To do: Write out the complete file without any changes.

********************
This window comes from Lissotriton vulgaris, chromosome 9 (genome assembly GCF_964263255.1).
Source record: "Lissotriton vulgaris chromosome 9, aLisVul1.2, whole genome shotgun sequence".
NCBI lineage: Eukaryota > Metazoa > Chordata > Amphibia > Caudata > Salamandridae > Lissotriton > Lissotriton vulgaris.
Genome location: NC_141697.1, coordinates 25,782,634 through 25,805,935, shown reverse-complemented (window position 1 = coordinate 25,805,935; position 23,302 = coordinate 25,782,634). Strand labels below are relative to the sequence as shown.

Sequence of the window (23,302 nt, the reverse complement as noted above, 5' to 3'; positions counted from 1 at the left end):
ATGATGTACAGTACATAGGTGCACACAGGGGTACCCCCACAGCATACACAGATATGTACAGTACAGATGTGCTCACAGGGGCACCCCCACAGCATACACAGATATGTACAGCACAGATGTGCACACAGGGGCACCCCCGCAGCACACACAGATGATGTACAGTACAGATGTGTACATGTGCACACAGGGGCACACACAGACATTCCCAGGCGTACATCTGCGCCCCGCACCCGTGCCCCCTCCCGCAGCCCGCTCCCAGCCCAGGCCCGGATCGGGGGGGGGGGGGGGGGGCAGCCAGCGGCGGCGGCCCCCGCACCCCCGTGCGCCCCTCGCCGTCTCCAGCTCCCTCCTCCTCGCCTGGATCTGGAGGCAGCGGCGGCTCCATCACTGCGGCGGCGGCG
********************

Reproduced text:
This window comes from Lissotriton vulgaris, chromosome 9 (genome assembly GCF_964263255.1).
Source record: "Lissotriton vulgaris chromosome 9, aLisVul1.2, whole genome shotgun sequence".
NCBI lineage: Eukaryota > Metazoa > Chordata > Amphibia > Caudata > Salamandridae > Lissotriton > Lissotriton vulgaris.
Genome location: NC_141697.1, coordinates 25,782,634 through 25,805,935, shown reverse-complemented (window position 1 = coordinate 25,805,935; position 23,302 = coordinate 25,782,634). Strand labels below are relative to the sequence as shown.

Sequence of the window (23,302 nt, the reverse complement as noted above, 5' to 3'; positions counted from 1 at the left end):
ATGATGTACAGTACATAGGTGCACACAGGGGTACCCCCACAGCATACACAGATATGTACAGTACAGATGTGCTCACAGGGGCACCCCCACAGCATACACAGATATGTACAGCACAGATGTGCACACAGGGGCACCCCCGCAGCACACACAGATGATGTACAGTACAGATGTGTACATGTGCACACAGGGGCACACACAGACATTCCCAGGCGTACATCTGCGCCCCGCACCCGTGCCCCCTCCCGCAGCCCGCTCCCAGCCCAGGCCCGGATCGGGGGGGGGGGGGGGGGGCAGCCAGCGGCGGCGGCCCCCGCACCCCCGTGCGCCCCTCGCCGTCTCCAGCTCCCTCCTCCTCGCCTGGATCTGGAGGCAGCGGCGGCTCCATCACTGCGGCGGCGGCG